VICE: I have to tell you, Erdogan scares me. And the possibility of any sort of escalation as many analysts, maybe the more scare-mongering ones are mentioning are scary. Do you feel that this could happen, like an escalation?
Ambassador Pyatt: So, half my job is listening, and I have a lot of people who have expressed to me this anxiety of some kind of an incident. And there’s been some crazy stuff in the press, stuff Parapolitika was running about Imia two, and Americans are planning on — that’s completely manufactured. It’s not true. We have a high degree of confidence in the Greek leaders who have been working on these issues. I think we both, Greece and the United States, are going to have to get through some turbulence over the next couple of months as President Erdogan gets himself reelected. And I think that’s where it’s so important to have confidence in the U.S. – Greece
VICE: So the election bravado, you mean?
Ambassador Pyatt: A lot of I think is politics, but I don’t want to dismiss it.
VICE: The train is leaving and you get to see that, right?
Can we hope we’ll get our two Army men back any time soon?
Ambassador Pyatt: I learned in this business a long time ago not to make predictions.
What I can tell you is the United States is going to remain engaged, and we believe that these two soldiers need to come back to their families. And we also believe that it’s in Turkey’s interest as it is in Greece’s interest to see a stable, cooperative, normal relationship between the two countries. The other point I make all the time, is, I’ve traveled a lot over the past year and a half. You know, when I’ve been in Rhodos,
when I’ve been in Khios and Lesbos, restaurants all have menus in Turkish. The marinas are all full of Turkish yachts. There’s a lot of soft power that Greece enjoys because there are a lot of Turkish people who, you know, want to, they want a European lifestyle, which also includes freedom of speech and tolerance and inclusion and all of that. And then a very big implication of Turkish investment which you see, I mean you see it a lot in Thessaloniki, of course, but you’re seeing it around Athens, too.
VICE: You mentioned Thessaloniki. I know you’ve brought this up in the past about how you felt the sale of the port was a vague deal, and how it’s concluded. Do you feel it’s less vague now?
Ambassador Pyatt: We’ll see. Everybody in Greece is going to see. Are the investment obligations fulfilled? How is the port managed? I certainly hope so, because for the United States what we want to see is a strong, healthy Greece moving forward. I know, when I’m up in Thessaloniki talking to the business community, the Port is a hugely important asset. The economic health of that whole city hinges on how the port is managed.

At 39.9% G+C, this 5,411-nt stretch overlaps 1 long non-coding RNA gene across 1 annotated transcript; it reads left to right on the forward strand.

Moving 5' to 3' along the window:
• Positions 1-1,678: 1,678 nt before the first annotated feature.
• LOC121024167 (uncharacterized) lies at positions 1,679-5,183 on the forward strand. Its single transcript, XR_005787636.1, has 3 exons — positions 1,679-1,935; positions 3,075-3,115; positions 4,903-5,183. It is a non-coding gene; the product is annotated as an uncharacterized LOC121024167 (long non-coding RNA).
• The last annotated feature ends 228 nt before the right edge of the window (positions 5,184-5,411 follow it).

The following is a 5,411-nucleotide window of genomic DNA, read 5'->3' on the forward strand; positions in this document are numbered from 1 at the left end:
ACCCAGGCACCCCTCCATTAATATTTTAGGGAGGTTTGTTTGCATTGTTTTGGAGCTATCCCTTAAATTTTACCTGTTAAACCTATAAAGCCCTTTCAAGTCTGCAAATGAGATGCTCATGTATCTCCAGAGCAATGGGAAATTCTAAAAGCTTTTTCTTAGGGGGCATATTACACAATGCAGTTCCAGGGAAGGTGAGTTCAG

So we hope for the best at this point.
VICE: So no reservations about the people involved?
Ambassador Pyatt: Our positions about the transparency of that transaction haven’t change. But now it’s a fait accompli. You can’t turn back time. We’re going to see how it gets managed.
VICE: Because we had this incident with the gun-toting Mr. Savvidis the other day. Do you watch football? I know you call it soccer.
Ambassador Pyatt: I have stayed away from that issue. I don’t want to change that now. I’ve also learned, just like you can’t choose between Panathinaikos and Olympiakos, the PAOK piece is one that makes this very complicated. So I think I’m going to leave that one off to the side.
VICE: I respect that.
The other big issue, now that you’ve mentioned our neighbors, is the FYROM/Greece issue, the name issue. Do you think this is going to be concluded fairly soon?
Ambassador Pyatt: I hope so. I think we’ve had some senior U.S. visitors who have been here recently. They’ve heard a very clear message from the government in terms of how the Prime Minister, Foreign Minister Kotzias and his team are working on this. Ultimately any durable solution is the one that’s going to be agreed between the two Prime Ministers. There’s not a lot of external influence that’s going to change that one way or another.
What’s very clear to me is that if you can get this breakthrough, and it would be a real breakthrough, it would be very good for Greece. Just as it would be very good for Skopje.
So we’re going to continue to be friends of the process. We’re supporting Matt Nimetz who’s the UN negotiator for all of this, and I think we’re going to continue to follow it very closely, but not as mediators, but as supporters of progress. We have a real sense that the two sides have come farther over the past few months than they’ve ever come before.
VICE: You mentioned the Prime Minister quite a few times. It sounds like your cooperation is close on many issues. What do you think of him?